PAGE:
The impulse is applied on a vector. You need to calculate the vector by taking the difference of the starting x and x location of the touch when it ended, and doing the same with the y. This is calculated below as dx and dy.

override func touchesEnded(_ touches: Set<UITouch>, with event: UIEvent?) {
    let touch = touches.first!
    let location = touch.location(in: self)
    let dx = (touchStart.x - location.x)
    let dy = (touchStart.y - location.y)
    let vector = CGVector(dx: dx, dy: dy)
    orange?.physicsBody?.isDynamic = true

Show a Launch vector

Might be nice to draw a line showing the angle to launch an orange.


Use an SKShapeNode. Add a shape node and draw a line in touches moved.

Add a var to hold the shape node. Add this to the top of the GameScene class.

var shapeNode = SKShapeNode()

Configure the shape node

Add this to didMove(to view:)

shapeNode.lineWidth = 20
shapeNode.lineCap = .round
shapeNode.strokeColor = UIColor(white: 1, alpha: 0.3)

Draw a line

Draw a line by moving to the starting point, then adding a line. Add the following to touchesMoved(_ touches: with event:) at the end of the method:

let path = UIBezierPath()
path.move(to: touchStart)
path.addLine(to: location)
shapeNode.path = path.cgPath

Remove the path

Remove the path, not the shape, when touches end. Add the following to touchesEnded(_ touches: with event:) at the end of the method:

shapeNode.path = nil


Particles are systems that animate and manage many objects with some mathematical rules. Use particles to create special effects like Smoke, Fire, Bubbles, and more.

You can add a nice background effect of clouds floating by using particles.

  • Add a new file. Choose: SpriteKit Particle File
    • Choose: Fire
    • Name this file: CloudsEmitter

You should see a preview of the emitter. Set these properties:

  • Texture: CloudOne
  • Birthrate: 0.2
  • Lifetime: 200
  • Position Range x: -200 y: 150
  • Angle Start: 0 Range: 0
  • Speed Start: 10 Range: 5
  • Alpha Start: 33 Range: 0.2 Speed: 0
  • Scale Start: 0.25 Range: 0.2 Speed: 0
  • Rotation Start: 0 Speed: 0
  • Color Blend Factor: 1 Range: 0 Speed: 0
  • Color Ramp: Set the color to White
  • Blend mode: Alpha

Add an SKEmitter

Add your particle to the scene by creating an instance of SKEmitter. Add the following to didMove(to view:) in GameScene.swift:

if let clouds = SKEmitterNode(fileNamed: "CloudEmitter") {
    clouds.position.x = -800
    clouds.position.y = 300
    clouds.zPosition = 0

Making more levels

An SKScene can be loaded with any .sks file. This means you can use GameScene.swift with Level1.sks, and Level2.sks.

Your .sks files will need to have all of the objects your Scene.swift file expects!

Add a class method to load .sks files.

static func Load(level: Int) -> GameScene? {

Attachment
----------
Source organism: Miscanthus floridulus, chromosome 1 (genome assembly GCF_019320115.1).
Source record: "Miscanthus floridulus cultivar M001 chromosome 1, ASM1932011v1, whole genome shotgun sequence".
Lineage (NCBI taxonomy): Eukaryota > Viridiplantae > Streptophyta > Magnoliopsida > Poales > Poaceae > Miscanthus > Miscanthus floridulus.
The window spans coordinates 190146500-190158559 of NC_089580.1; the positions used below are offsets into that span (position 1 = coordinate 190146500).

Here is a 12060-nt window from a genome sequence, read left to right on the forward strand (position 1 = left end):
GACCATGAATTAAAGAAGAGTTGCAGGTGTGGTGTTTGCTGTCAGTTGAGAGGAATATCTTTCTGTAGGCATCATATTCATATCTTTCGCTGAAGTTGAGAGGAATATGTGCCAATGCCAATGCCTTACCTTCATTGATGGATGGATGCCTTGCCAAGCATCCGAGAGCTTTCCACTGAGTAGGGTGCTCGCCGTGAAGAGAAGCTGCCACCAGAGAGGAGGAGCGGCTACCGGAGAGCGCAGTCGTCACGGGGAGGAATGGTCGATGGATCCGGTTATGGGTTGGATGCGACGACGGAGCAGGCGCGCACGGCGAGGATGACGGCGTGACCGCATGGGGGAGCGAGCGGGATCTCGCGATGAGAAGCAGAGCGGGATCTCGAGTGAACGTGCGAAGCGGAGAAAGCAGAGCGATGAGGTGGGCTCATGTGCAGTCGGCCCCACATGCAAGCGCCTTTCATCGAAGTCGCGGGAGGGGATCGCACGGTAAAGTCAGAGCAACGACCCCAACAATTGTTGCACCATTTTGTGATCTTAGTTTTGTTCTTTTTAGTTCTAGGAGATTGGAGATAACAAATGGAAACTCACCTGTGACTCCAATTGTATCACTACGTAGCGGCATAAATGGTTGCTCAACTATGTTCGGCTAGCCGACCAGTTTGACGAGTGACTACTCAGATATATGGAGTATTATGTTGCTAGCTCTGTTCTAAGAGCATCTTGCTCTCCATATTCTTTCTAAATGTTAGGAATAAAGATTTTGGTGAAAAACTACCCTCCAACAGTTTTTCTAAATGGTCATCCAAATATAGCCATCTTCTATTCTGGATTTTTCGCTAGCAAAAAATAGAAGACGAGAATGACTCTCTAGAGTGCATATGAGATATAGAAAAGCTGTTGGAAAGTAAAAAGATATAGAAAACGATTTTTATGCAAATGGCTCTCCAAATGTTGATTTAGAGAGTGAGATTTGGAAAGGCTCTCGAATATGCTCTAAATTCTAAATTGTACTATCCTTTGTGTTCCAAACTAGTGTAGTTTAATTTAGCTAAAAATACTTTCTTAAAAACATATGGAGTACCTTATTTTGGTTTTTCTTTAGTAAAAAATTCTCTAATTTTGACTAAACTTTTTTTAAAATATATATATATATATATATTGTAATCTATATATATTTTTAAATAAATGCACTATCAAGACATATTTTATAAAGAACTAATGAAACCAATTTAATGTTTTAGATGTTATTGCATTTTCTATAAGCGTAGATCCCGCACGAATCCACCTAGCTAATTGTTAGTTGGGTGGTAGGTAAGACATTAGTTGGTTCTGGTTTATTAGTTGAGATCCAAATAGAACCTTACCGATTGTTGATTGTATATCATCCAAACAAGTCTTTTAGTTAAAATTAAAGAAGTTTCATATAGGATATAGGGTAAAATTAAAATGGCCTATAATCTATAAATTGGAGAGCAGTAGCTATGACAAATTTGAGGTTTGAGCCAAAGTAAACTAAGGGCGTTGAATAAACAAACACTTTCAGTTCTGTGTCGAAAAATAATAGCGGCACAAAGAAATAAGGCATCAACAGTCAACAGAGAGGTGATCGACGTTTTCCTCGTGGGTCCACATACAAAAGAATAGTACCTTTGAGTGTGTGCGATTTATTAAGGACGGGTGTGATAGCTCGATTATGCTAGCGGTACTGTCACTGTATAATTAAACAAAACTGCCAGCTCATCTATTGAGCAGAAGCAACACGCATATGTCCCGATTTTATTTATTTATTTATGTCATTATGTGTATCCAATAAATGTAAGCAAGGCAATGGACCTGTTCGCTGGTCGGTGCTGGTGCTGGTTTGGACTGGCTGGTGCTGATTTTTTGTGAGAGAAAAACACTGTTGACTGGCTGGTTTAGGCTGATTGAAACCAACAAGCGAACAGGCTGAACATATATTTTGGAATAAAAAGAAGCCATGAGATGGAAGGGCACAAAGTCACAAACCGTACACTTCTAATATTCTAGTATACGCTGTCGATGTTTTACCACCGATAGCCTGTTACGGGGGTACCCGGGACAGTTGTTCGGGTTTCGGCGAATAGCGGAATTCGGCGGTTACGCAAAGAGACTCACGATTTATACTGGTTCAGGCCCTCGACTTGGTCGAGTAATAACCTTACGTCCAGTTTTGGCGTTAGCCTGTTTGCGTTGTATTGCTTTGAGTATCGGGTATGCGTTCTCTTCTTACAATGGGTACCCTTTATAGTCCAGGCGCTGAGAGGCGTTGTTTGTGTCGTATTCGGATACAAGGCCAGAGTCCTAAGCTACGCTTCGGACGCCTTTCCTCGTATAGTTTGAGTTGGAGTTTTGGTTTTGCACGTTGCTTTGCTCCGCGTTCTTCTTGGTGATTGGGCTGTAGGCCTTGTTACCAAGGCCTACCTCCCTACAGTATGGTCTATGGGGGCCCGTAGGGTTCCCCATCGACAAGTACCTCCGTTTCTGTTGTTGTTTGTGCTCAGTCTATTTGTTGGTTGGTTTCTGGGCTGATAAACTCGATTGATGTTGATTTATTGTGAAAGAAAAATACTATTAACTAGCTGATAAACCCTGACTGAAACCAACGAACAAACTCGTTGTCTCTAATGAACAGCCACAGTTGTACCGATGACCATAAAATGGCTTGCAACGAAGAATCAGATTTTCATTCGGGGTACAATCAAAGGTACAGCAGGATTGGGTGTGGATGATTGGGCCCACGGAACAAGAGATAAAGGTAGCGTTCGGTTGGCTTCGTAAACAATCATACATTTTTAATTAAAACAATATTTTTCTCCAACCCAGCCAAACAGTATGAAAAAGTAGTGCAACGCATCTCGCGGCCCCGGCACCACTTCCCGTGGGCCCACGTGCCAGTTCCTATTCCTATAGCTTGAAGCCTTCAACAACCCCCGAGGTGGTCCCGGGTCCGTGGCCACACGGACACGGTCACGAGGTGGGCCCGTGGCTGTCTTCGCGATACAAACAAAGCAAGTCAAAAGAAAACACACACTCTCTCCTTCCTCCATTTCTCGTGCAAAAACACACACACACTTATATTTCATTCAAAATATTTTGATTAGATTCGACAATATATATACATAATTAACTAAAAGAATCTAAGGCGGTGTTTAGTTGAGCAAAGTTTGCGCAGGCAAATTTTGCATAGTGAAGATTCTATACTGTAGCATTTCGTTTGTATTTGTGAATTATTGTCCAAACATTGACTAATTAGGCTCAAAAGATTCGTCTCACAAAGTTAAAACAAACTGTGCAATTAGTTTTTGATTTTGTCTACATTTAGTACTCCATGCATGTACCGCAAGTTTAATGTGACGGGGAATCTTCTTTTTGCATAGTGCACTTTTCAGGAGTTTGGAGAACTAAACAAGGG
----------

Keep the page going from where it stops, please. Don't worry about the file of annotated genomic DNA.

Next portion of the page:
return GameScene(fileNamed: "Level_\(level)")

Call this method on the GameScene class with the number of the level to load and it returns GameScene initialized with that Level sks file.

Change the name of GameScene.sks to Level_1.sks.

You'll need to change the way GameScene is first loaded in GameViewController.swift.

Change: if let scene = SKScene(fileNamed: "GameScene") { to: if let scene = GameScene.Load(level: 1) {

This should load GameScene.swift with Level_1.sks.

All scene levels will be named Level_#.sks where # will be an integer: 1, 2, 3 etc.

Make a new Level

Make a new level. Do it the same way you did at the very beginning of the tutorial.

Named elements will have to have the same names! For example: OrangeTree will have to have the name: OrangeTree in the new level.

Use the same Physics settings and options to get the same effect.

The easiest way to create a new level is to duplicate the previous level and modify it. Select Level1.sks in the project outline and choose File > Duplicate. Name the new file Level2.sks

Afte making a new level test it by changing the in GameViewController.swift from 1 to 2:

if let scene = GameScene.Load(level: 2) {


SKActions do things, almost everything you can think of. They really flexible, you can probably make entire games built only on SKAction!

Add add the Sun image to your scene, give it the name: "Sun". You'll use this as a "button".

How about loading a random level.

else if atPoint(location).name == "Sun" {
    print("Random level button")
    let n = Int(arc4random() % 3 + 1)
    if let scene = GameScene.Load(level: n) {
        scene.scaleMode = .aspectFill
        if let view = view {

I had 3 levels in my example. Change the number 3 above to the number of levels you have.

When I created this example the clouds covered the Sun not allowing touch events to pass through to the Sun. I fixed this after creating clouds in didMove():

clouds.isUserInteractionEnabled = false


If you have feedback on this tutorial or find any mistakes, please open issues on the GitHub Repository or comment below.